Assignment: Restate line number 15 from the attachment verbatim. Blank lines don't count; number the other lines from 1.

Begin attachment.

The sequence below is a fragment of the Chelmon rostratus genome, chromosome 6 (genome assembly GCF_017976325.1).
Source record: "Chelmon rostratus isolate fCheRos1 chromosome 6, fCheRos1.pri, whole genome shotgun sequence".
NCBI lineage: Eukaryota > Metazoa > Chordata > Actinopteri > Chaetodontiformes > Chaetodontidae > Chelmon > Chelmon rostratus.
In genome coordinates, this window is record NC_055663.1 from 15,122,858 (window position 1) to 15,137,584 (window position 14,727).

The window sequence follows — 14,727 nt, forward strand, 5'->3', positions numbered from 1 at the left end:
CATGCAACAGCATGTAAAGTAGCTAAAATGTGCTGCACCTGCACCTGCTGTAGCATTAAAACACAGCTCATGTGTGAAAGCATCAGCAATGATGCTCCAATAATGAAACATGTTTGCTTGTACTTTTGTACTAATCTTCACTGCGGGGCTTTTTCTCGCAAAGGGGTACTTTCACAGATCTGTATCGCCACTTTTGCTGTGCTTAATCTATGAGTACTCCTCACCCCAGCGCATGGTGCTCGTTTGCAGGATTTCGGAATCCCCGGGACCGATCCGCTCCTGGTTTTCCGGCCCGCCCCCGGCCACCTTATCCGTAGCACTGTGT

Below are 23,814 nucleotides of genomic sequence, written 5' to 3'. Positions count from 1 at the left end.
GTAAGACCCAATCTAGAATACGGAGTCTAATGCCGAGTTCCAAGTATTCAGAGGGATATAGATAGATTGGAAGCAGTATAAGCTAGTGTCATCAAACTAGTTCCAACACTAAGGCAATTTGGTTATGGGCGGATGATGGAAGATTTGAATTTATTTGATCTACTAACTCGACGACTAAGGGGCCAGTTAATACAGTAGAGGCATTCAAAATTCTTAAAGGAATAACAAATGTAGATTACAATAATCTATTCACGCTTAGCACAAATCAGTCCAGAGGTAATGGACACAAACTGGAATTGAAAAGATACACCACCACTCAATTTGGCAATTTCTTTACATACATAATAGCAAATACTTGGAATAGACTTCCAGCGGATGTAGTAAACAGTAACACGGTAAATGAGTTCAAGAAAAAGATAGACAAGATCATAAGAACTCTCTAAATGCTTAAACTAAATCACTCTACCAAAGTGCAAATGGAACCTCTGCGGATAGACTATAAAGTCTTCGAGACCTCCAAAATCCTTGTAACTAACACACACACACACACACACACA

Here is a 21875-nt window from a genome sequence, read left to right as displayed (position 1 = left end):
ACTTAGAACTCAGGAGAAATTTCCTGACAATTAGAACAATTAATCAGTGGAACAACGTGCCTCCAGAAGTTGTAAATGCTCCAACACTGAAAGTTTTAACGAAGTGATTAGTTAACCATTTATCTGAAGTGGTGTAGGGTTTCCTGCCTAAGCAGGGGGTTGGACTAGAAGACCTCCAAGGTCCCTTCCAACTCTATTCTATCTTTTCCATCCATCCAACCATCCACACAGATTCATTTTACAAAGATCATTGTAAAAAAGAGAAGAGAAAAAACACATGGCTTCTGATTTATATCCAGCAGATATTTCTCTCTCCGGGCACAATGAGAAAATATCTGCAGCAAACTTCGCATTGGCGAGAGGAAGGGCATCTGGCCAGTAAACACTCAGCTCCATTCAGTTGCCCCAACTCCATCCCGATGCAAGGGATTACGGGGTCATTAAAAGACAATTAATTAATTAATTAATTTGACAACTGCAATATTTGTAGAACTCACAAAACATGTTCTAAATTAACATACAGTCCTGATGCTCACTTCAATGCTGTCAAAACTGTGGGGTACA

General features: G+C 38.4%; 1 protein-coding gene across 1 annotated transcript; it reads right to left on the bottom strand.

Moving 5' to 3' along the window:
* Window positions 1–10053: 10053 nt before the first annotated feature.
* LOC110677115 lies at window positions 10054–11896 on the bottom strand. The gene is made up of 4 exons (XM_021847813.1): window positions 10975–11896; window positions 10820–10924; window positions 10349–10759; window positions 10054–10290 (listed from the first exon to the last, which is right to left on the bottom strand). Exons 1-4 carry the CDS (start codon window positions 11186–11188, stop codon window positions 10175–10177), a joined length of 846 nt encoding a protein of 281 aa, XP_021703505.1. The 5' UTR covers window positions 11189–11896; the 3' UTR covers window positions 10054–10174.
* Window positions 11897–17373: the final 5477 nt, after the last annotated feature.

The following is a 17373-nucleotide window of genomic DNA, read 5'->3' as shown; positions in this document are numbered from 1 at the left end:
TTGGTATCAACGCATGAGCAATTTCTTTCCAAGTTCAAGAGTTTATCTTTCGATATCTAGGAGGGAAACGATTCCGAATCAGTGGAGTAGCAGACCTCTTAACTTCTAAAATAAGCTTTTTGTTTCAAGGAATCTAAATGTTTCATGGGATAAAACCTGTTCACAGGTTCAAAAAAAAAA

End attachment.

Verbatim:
* Window positions 11897–17373: the final 5477 nt, after the last annotated feature.